I don’t even know what the point of this entry was supposed to be anymore. I’ve done in so many different directions, but that’s how my mind works sometimes. I think the point was that by going out and doing things with friends, I’m actually improving my mental health. I think part of the point was also that I have friends that care and do good things for me. I know this particular topic will come up again.

My friendships and improving my mental health by doing things are topics that I want to go into more detail about at some point, and maybe that will be soon. I have ideas for future entries that I hope to write. And maybe some of the things that I’ve written here can be incorporated into those. But, I have no idea what my mood will be when I start writing my next entry. I hope it’s good and I can just go with one of those ideas, but we’ll see how things play out.

Remember What’s Past Ways and What I’ve Become.

As 2019 is coming to an end, it’s time for me take a look back at the past year and ask myself the same question that I ask at the end of every year. “Am I better off than I was one year ago?” That’s not always an easy question for me to answer. There’s so many things that I factor in when thinking about that question. Last year, it was a simple “yes” for me. At the end of 2019, it’s even easier for me to say “yes.”

With the exception of a time in late January when I had to deal with the worst, longest lasting, most difficult back spasm that I’ve ever had, I had a really good 2019.

I stated last year (and a few times throughout the year) that my current job is good for me. I’m paid better than I’ve been before, my commute is basically non-existent, and I have good medical coverage. As a result of those factors, there’s not been a single time in 2019 that I was particularly worried about my bank account. There were times that my account was “lower than I wanted it to be.” But, in previous years, keeping it above $0 was my goal. The stress relief there cannot be properly put into words.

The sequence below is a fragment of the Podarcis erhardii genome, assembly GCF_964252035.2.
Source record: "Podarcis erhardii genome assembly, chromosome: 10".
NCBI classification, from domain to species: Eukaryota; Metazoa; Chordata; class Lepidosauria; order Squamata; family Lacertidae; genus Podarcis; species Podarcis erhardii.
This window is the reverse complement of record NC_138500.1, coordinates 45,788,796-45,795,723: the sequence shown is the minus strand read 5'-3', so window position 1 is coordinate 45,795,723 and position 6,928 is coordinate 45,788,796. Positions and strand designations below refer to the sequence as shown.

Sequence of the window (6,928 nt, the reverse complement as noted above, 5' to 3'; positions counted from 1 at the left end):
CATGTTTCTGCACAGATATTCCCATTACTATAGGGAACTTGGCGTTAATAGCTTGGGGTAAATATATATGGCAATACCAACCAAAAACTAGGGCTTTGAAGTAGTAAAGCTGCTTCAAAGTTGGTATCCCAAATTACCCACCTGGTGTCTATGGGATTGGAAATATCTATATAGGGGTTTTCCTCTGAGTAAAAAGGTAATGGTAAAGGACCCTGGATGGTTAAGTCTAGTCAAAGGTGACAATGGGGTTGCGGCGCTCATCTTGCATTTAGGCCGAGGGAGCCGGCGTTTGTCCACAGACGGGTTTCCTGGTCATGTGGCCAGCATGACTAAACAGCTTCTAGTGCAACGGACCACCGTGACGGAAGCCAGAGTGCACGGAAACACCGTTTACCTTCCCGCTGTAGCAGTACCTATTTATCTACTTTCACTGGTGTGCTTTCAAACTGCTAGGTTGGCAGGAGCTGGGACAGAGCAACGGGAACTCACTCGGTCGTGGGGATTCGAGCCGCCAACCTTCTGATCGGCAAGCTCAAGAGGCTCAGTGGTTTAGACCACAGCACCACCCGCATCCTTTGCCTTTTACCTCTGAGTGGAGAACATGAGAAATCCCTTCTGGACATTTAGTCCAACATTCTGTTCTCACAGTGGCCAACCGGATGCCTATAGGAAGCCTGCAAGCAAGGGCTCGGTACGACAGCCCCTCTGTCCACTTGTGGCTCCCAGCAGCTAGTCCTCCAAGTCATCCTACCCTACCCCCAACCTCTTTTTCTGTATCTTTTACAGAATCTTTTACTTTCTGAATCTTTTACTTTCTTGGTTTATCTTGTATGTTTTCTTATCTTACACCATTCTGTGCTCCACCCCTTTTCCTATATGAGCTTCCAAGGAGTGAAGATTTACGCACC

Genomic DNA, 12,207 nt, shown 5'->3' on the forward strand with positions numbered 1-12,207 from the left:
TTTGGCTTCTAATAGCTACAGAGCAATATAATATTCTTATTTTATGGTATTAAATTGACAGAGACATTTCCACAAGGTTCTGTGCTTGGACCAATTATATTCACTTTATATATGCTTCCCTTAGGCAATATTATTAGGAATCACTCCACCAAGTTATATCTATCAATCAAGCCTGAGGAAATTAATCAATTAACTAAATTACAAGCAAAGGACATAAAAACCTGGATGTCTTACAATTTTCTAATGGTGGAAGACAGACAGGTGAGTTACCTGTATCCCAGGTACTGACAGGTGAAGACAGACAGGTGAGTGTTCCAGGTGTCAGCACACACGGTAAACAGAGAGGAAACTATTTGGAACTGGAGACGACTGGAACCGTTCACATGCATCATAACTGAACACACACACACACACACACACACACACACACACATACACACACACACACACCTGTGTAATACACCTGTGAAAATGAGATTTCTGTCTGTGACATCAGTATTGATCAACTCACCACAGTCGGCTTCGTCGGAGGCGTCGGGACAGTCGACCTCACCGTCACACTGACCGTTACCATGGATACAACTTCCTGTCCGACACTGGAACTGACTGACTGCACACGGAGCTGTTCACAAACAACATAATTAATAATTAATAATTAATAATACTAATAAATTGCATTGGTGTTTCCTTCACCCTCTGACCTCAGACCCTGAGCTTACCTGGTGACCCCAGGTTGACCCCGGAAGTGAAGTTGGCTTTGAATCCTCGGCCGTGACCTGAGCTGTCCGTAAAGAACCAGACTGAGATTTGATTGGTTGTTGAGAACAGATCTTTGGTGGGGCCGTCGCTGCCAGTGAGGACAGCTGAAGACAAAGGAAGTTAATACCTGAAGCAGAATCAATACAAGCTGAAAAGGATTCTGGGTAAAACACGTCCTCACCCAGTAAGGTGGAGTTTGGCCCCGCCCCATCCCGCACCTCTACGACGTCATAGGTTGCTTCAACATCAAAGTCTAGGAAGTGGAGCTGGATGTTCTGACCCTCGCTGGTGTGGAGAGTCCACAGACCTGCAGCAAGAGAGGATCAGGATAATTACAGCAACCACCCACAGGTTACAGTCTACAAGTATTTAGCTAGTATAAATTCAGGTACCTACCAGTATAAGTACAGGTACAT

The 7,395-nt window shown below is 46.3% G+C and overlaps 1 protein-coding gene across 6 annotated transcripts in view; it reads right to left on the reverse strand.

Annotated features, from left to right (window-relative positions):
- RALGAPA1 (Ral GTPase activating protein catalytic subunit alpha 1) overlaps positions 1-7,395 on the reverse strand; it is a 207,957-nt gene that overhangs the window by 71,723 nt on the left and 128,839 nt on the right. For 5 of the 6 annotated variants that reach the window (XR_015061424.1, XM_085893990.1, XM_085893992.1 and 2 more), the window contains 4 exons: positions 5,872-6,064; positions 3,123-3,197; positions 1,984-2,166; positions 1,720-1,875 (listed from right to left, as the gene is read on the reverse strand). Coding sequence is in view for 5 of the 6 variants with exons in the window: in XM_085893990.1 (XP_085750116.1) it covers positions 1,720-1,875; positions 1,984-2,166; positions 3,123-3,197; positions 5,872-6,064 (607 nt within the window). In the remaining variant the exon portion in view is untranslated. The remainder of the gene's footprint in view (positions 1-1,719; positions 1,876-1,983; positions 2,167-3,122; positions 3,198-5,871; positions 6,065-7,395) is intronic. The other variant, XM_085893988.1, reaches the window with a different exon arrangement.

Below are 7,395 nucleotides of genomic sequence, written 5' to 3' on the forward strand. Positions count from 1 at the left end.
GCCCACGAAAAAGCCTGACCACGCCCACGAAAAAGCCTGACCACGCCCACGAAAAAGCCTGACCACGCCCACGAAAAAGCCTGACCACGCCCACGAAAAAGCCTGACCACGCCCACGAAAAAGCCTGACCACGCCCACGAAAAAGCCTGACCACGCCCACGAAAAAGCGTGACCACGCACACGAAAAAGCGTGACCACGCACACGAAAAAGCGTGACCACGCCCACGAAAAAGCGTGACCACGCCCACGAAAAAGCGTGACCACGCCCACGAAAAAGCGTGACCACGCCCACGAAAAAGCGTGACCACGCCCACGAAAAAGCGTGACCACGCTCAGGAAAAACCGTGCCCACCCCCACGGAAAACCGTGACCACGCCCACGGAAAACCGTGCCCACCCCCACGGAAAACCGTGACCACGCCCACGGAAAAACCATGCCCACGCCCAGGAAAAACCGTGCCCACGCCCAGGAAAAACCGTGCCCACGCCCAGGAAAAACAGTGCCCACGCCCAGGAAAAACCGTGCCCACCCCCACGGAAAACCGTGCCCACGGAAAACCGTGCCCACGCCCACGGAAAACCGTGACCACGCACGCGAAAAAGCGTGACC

For a few reasons, I can say that my social life was better in 2019 than it had been for a very long time as well. First and foremost, I had no major problems in this category. I gained friends, strengthened friendships, and really enjoyed myself throughout the year. Not having to worry about if I can afford to go somewhere makes a big difference.

While I was hoping to participate in more 5k races than I did, I have no regrets about why I did not. I was able to compete in 5 races. And honestly, they were not my best finishes. In fact, one of them was truly my slowest to date. In that case, I was just done with a sinus/respiratory issue that slowed my down. I’m not making any excuses. I did the best that I could on those particular days. My best wasn’t as good as my best during other races. That’s all that means. No complaints whatsoever.

As I said, I didn’t do as many races I was would have liked to have done. One reason was that I had classes to take happened to coincide with the time some of the races were happening. Those courses were in Mental Health First Aid. After the completion of those courses, I am now certified in Mental Health First Aid. I won’t go into details about that here, other than to say that I’m very proud of it. I may write an entry somewhat soon about stuff related to this course and what I’ve done for others in the area of Mental Health Awareness.

Overall, my mental health was pretty damn good in 2019. There’s just hours to go in the year, which means there’s still plenty of time for this to change, but I went through all of 2019 without any major depressive episodes. I cannot remember the last time I was able to say that in any given year. Yeah, I had some days where I was a little down. Things bothered me throughout the year, but nothing was prolonged and nothing was serious. Not everything that I hoped would happen would happen, but nothing bad happened. I feel like this is a major accomplishment for me.